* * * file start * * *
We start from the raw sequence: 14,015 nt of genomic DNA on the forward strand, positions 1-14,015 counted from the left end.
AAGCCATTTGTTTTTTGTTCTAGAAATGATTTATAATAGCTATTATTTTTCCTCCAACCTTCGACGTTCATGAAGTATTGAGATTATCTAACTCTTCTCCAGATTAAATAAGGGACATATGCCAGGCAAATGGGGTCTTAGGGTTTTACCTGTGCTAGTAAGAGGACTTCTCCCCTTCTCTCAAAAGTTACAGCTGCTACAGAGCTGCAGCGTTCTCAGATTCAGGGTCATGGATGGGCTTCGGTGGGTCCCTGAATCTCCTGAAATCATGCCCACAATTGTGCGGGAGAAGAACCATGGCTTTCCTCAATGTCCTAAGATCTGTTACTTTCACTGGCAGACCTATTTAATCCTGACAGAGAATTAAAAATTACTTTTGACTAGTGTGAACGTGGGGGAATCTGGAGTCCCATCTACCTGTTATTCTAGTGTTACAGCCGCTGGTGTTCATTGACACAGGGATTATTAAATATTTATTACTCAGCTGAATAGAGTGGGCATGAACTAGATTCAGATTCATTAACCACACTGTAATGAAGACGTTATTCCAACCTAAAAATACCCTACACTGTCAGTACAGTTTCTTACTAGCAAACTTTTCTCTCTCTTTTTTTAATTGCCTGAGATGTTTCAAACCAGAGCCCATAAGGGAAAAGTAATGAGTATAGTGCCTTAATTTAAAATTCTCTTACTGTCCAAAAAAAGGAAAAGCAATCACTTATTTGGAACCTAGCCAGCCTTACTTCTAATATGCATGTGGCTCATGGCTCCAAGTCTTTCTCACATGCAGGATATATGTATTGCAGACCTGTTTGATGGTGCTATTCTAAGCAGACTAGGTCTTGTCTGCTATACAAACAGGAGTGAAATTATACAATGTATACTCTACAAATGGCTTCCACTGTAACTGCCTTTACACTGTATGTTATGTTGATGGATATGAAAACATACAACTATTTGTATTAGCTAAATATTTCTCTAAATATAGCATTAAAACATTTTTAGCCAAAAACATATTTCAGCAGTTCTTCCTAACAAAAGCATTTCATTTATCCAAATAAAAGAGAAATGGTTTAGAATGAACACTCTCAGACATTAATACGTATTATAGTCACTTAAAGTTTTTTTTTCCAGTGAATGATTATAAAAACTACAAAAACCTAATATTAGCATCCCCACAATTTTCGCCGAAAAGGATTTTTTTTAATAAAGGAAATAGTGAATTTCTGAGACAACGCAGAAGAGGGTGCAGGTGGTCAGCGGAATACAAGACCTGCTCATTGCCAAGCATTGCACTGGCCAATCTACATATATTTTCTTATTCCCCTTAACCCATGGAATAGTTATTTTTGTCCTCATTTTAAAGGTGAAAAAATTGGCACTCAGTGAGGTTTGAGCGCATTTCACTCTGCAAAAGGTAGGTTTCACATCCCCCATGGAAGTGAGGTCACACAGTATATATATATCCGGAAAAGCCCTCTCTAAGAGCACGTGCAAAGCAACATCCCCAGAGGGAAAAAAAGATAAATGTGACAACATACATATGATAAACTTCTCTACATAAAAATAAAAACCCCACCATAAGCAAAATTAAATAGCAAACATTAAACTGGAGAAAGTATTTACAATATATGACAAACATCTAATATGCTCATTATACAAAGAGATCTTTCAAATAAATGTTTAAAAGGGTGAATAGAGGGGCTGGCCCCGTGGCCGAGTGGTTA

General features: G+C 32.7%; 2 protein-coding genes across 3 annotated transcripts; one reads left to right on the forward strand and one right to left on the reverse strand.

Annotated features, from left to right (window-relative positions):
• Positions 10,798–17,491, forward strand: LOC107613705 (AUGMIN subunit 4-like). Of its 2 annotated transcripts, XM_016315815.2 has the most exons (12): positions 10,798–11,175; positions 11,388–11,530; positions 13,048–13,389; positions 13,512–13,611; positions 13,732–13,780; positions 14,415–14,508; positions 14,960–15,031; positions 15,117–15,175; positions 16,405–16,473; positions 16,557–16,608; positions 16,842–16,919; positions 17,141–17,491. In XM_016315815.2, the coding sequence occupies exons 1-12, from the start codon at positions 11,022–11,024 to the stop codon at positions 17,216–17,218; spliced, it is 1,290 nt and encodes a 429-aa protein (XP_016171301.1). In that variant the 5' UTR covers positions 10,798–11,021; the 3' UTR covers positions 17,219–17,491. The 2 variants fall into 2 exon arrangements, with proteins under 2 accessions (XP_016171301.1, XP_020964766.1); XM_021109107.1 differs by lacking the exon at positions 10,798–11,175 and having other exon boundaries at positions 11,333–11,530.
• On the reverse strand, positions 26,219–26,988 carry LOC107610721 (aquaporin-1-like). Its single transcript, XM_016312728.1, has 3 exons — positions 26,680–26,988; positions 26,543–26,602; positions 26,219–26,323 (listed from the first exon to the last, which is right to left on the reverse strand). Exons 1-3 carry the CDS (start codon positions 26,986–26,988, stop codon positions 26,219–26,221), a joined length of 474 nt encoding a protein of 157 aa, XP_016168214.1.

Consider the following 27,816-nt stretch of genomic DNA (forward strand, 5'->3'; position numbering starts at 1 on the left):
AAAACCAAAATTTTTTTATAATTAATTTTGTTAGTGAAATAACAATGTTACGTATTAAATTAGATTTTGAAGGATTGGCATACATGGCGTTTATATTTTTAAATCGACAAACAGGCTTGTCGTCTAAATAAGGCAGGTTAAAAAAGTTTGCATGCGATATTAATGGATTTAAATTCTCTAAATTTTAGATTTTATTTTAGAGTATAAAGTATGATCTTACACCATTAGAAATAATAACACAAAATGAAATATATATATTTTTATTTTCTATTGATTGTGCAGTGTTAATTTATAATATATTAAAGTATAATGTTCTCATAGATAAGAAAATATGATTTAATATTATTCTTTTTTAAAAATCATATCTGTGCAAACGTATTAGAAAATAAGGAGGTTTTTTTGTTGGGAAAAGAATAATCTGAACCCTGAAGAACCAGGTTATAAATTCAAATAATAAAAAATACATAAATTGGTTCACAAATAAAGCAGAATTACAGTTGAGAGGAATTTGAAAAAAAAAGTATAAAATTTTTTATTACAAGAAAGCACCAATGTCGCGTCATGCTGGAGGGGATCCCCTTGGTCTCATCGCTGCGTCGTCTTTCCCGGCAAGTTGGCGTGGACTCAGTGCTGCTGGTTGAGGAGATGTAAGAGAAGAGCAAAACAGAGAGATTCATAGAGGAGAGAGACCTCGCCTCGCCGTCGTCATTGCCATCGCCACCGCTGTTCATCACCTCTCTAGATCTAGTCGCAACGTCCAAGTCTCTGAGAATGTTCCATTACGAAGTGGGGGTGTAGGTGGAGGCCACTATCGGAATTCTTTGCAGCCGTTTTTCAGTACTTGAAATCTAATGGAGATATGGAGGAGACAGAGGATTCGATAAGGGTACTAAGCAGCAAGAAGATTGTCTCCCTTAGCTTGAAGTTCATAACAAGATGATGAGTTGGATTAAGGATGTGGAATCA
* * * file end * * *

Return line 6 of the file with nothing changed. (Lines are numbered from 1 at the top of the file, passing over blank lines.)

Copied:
• On the reverse strand, positions 26,219–26,988 carry LOC107610721 (aquaporin-1-like). Its single transcript, XM_016312728.1, has 3 exons — positions 26,680–26,988; positions 26,543–26,602; positions 26,219–26,323 (listed from the first exon to the last, which is right to left on the reverse strand). Exons 1-3 carry the CDS (start codon positions 26,986–26,988, stop codon positions 26,219–26,221), a joined length of 474 nt encoding a protein of 157 aa, XP_016168214.1.